Rex Brandt was a native Californian artist. He was raised in Southern California and in 1928, while still attending junior high school, began studying art at the Chouinard Art Institute. After a few years at Riverside Junior College, he continued his art education at the University of California (Berkeley), studying with John Haley.
By the time Rex returned to Southern California, the core group of California watercolor artists was already forming. Although Brandt was still quite young, the more established artists immediately recognized his artistic talent and readily accepted him into the group. Within a few years he was winning awards from art shows throughout Western America.
For a brief period, Brandt was involved with the P.WPA. Art Project and in 1939 was selected as one of the premier California watercolorists to exhibit in the New York World's Fair art exhibition, American Art Today. In the 1940s, 1950s and 1960s Rex refined his skills and developed the style of painting which would bring him international recognition.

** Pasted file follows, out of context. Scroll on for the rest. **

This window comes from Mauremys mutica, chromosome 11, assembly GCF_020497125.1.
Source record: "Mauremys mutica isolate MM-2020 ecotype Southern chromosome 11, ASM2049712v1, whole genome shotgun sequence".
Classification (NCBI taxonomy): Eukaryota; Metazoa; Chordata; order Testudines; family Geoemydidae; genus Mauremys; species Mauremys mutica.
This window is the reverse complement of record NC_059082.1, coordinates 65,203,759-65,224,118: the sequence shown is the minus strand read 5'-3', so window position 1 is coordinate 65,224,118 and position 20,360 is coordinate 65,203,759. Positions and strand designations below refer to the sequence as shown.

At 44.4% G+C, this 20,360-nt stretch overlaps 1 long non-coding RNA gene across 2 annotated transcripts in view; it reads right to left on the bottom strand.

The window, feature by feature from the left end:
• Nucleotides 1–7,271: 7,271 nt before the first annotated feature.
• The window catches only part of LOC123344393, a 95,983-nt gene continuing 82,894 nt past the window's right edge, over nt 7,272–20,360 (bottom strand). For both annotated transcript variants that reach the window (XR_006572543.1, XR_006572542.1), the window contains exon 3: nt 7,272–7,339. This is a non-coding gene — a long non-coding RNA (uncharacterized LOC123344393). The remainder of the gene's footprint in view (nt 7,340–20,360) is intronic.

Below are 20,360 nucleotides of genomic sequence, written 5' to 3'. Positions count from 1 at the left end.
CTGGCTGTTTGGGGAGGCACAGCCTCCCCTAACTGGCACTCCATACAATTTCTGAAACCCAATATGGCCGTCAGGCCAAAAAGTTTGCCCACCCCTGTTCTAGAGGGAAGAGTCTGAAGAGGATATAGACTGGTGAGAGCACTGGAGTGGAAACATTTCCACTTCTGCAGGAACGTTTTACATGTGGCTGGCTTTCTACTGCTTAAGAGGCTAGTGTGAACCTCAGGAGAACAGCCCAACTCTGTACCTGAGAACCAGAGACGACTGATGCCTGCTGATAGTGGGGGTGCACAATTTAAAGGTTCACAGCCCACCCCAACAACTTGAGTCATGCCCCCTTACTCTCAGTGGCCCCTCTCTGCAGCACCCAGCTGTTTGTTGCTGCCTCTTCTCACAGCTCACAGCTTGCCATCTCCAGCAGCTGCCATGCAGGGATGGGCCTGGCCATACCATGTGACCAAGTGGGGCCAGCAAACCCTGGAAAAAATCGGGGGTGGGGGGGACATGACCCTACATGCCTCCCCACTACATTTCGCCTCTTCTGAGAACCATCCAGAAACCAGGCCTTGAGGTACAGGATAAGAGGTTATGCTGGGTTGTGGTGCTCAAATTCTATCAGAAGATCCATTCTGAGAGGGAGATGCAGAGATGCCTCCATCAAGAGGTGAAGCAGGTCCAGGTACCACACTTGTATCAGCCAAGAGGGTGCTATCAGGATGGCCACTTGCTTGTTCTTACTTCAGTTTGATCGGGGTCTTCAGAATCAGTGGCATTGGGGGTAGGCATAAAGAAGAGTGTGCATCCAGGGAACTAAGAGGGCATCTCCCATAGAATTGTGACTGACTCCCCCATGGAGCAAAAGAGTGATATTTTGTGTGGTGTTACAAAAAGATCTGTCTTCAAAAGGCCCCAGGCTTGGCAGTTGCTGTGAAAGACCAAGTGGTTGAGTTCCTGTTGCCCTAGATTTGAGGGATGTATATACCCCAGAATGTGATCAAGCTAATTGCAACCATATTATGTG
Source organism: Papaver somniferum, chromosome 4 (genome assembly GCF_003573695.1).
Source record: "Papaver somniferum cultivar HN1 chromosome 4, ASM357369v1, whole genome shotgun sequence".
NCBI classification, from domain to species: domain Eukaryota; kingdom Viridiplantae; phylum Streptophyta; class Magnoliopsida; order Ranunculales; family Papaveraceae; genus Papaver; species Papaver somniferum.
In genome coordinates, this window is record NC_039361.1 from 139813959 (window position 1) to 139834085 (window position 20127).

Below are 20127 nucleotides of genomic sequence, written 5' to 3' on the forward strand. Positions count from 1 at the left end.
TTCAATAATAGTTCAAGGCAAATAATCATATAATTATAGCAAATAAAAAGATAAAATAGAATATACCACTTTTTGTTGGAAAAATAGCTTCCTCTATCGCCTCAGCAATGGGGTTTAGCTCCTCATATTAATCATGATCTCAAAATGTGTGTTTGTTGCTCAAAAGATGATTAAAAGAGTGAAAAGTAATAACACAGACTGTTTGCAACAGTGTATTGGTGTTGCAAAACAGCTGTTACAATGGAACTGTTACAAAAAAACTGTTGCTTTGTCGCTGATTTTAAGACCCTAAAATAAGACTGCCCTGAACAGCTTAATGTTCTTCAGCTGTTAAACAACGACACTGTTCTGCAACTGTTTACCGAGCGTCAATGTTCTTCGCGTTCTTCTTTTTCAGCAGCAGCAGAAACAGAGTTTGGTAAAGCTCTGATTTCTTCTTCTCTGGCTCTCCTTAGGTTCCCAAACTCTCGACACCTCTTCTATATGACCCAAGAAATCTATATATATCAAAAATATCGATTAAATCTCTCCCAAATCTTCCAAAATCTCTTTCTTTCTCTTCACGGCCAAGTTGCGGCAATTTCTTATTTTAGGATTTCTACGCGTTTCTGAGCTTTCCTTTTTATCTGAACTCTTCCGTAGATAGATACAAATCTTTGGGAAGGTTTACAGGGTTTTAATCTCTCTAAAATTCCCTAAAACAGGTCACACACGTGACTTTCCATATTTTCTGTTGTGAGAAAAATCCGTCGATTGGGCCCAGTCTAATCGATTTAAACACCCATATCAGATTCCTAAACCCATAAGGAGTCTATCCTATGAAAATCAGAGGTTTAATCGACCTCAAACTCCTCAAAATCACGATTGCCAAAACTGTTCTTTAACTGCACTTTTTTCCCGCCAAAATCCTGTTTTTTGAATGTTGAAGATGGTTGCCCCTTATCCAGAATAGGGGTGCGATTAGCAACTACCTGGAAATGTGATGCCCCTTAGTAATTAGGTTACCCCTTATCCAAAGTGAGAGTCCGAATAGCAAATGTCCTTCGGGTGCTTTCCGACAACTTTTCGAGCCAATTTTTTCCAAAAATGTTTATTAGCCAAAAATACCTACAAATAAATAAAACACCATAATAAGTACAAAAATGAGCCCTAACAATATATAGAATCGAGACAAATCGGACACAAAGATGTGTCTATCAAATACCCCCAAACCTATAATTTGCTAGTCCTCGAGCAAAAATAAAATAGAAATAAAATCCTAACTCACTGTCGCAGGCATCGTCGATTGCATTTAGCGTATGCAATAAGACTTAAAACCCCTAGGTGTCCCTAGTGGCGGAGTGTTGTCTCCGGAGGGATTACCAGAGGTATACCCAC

Teaching art was also an important aspect of Brandt's career. In the early 1940s, he promoted watercolor workshops in San Diego. After World War II, he and Phil Dike formed the Brandt-Dike Summer School of Painting in Corona del Mar. This became one of the most successful watercolor schools in California during the 1950s era. From 1947 to 1952, he taught watercolor painting and composition classes at the Chouinard Art Institute. Through these classes and his eleven instructional books on watercolor painting, Brandt educated and inspired a large number of professional watercolor artists.
Rex Brandt biography provided courtesy of California Watercolors 1850-1970 By Gordon T. McClelland and Jay T. Last, via www.calart.com